Import Images expands image dimensions

App: Storyboard Standard 8.50, Mac OS X

Import Image brings in images and expands them to the stage size - even a small icon becomes a big pixellated mess, and I’m left to guess the right dimensions in sizing it back down.

This doesn’t seem like behavior that anyone would design. If I have a 64x64 transparent-background PNG of a beach ball, then that’s what I’m after in the storyboard.

Am I missing something? Is there a solution?

(Add that no copy-paste in of images is a pretty glaring omission.)
tks & regards
storyboard newbie

PS Same behavior on 30-day-eval version of SB Pro


The import bitmap feature was mainly done to import full background or references so what you are currently experiencing is normal. If you want to have the element to be small in your scene you might want to center that element in your bitmap and make the rest of the bitmap being alpha and empty so that the image has the same resolution as the scene.

As for the copy paste what exactly do you mean?



Well, it’s not an “import bitmap” feature, it’s an “import images” feature. The product team may have thought that the purpose was background or references, but from my perspective (n00b storyboard guy, very very experienced software guy) the purpose is to let me use existing images.

The user is always right, right? If I want to storyboard “bus crosses the street” why not use an existing bus image if I’ve got it? Asking me to center the bus in a big graphic and alpha the rest is a big pain and costs me WAY too much time…breaks flow…hence it’s a bad thing.

I think the “do everything in this app” paradigm is restrictive.

Copy-paste is the same thing. Why can’t I copy an image (bitmap or otherwise) and paste it into the storyboard? Or copy an image from the storyboard and paste it into (for example) a document. From what I can tell, the clipboard in SB only works within SB.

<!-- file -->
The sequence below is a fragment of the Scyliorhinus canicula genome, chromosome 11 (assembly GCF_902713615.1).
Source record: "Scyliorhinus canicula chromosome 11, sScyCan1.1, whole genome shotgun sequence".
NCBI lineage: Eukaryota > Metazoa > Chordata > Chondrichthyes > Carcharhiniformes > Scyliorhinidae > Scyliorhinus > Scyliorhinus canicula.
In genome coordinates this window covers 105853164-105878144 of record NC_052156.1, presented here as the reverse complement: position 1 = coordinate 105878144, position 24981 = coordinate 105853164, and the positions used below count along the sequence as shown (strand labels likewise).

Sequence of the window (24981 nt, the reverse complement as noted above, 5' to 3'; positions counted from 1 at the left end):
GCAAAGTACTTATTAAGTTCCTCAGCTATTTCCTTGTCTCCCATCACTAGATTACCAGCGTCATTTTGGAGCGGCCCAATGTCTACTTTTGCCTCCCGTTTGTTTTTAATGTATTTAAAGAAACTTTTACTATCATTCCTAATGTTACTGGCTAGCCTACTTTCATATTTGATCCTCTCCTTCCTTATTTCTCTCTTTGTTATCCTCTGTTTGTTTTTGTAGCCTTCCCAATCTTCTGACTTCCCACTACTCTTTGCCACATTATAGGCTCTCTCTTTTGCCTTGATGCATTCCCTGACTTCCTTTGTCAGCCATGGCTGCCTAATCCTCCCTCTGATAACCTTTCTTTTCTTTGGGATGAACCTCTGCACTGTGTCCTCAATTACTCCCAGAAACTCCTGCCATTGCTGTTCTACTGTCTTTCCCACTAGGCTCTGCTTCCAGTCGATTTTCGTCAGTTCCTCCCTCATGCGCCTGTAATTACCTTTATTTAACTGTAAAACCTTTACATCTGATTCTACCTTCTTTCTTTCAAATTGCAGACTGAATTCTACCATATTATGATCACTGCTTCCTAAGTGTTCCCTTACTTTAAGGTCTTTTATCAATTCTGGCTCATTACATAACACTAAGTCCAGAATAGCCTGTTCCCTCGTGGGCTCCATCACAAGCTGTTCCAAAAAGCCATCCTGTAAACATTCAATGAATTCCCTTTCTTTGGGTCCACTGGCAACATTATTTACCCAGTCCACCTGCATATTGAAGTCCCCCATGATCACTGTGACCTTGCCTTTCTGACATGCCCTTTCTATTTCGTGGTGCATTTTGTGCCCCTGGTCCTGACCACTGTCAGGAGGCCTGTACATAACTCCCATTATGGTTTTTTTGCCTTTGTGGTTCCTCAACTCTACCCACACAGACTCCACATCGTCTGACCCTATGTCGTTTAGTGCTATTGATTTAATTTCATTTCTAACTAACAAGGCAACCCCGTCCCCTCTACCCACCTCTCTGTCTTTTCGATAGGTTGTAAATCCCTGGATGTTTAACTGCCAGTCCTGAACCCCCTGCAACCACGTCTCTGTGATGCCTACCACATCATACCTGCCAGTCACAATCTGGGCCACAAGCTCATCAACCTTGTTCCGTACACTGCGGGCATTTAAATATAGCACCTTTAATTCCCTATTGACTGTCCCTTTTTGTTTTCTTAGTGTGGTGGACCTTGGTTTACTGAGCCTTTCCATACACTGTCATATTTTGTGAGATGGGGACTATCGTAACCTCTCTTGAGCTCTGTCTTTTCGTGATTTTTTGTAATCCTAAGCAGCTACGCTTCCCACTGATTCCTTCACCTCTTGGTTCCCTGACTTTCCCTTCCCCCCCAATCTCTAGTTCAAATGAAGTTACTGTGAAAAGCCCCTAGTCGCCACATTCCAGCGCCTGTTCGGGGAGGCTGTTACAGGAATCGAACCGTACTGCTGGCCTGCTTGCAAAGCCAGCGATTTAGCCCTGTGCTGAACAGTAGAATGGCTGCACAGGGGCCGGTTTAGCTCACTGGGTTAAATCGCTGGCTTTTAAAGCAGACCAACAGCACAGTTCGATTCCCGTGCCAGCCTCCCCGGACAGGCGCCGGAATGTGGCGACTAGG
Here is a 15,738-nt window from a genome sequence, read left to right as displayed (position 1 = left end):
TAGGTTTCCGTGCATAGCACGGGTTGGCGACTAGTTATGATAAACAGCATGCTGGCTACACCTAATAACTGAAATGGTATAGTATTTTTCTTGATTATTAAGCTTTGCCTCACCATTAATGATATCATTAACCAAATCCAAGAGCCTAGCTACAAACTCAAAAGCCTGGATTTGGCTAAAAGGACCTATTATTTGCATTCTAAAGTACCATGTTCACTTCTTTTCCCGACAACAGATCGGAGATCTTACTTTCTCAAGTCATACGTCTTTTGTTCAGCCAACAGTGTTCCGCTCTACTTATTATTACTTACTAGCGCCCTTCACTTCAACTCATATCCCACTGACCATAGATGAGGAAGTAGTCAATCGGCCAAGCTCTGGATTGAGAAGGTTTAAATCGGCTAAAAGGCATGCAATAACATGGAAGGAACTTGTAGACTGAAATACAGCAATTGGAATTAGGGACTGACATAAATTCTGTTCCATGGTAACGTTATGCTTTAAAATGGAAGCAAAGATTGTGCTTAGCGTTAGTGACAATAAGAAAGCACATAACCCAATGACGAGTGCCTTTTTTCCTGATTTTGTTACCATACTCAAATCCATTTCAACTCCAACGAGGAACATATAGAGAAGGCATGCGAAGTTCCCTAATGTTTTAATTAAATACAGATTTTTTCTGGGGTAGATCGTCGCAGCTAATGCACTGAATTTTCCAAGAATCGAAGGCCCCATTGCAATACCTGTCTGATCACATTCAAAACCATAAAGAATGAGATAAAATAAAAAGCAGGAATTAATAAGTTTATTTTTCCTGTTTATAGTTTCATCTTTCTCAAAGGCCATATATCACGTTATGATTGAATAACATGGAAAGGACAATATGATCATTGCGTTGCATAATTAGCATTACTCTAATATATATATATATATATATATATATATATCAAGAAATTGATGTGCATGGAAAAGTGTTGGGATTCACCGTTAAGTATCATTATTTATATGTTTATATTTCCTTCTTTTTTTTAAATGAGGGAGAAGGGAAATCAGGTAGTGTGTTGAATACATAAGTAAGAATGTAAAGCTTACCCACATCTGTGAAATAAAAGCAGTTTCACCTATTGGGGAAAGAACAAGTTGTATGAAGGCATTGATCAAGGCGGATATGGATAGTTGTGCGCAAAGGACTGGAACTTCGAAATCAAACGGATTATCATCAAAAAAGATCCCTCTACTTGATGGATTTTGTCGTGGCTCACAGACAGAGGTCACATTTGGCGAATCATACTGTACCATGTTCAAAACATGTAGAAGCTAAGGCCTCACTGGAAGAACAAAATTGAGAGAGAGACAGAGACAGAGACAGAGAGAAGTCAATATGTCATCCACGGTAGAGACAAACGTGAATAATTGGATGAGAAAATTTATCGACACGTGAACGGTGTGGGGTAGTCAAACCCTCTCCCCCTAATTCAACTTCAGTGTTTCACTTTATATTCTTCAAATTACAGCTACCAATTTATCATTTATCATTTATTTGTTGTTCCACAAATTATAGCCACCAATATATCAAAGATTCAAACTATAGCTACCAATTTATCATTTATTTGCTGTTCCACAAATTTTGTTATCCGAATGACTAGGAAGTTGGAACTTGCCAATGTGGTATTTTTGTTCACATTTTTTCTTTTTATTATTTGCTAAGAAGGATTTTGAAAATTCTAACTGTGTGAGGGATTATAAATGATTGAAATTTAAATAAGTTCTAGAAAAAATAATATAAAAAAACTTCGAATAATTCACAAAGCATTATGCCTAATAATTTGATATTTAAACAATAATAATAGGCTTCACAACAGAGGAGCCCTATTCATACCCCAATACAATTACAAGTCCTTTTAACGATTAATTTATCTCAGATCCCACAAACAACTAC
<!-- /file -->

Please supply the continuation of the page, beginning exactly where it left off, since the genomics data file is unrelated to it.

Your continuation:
“do everything in this app” strikes again.

I think you’re restricting the range of possibilities, and I think you’re assuming (incorrectly) that the toolset in the app is adequate to all possible storyboarding needs. What if I like drawing in Freehand, or want to touch up something in Photoshop? What if i want to use Visio objects to storyboard?

Don’t get me wrong, it’s got many great things. Missing something this -basic-, though, is just maddening.

thanks for the response

If the intent is to have a bitmap bus crossing the street then you should import a transparent alpha bus bitmap (transparent where the bus isn’t)
and use the first/last frame transform tools to define the size and position
of the bus within the camera frame for initial and final positions. The initial size that the bitmap comes in at is irrelevant since it may be resized at will.

If the bus is a pixelated mess as the full size imported image, it will look fine once it is scaled to its intended use size within the panel, provided of course that the resolution of the imported image is high enough relative to its use within the project’s movie resolution.

I find this aspect frustrating too.

The example I have is that I have PNGs of each character in the TB library - all carefully scaled to the correct relative sizes so the board artist can drag them to the panel and use as reference. The problem at hand is that once dragged in they all scale to the height of the frame rather than remaining relative.

I’m new to TB - is there a preference somewhere that turns off the scaling to frame size and brings in the elements at their actual size?

I’m have been evaluating Toon Boom Storyboard lately so I’m not an expert, but what I did was too make sure all my images had the correct diminsions and rough composition first, which was easy to do in photoshop using layers. You can also run photoshop batch actions(on multiple files) to resize image or canvas dimensions if you need to.

It’s not a all in one solution, but I had to do use this workflow in the other storyboard application I’m evaulating as well(toonz Story Planner Pro). So you just need a little pre-planning :wink: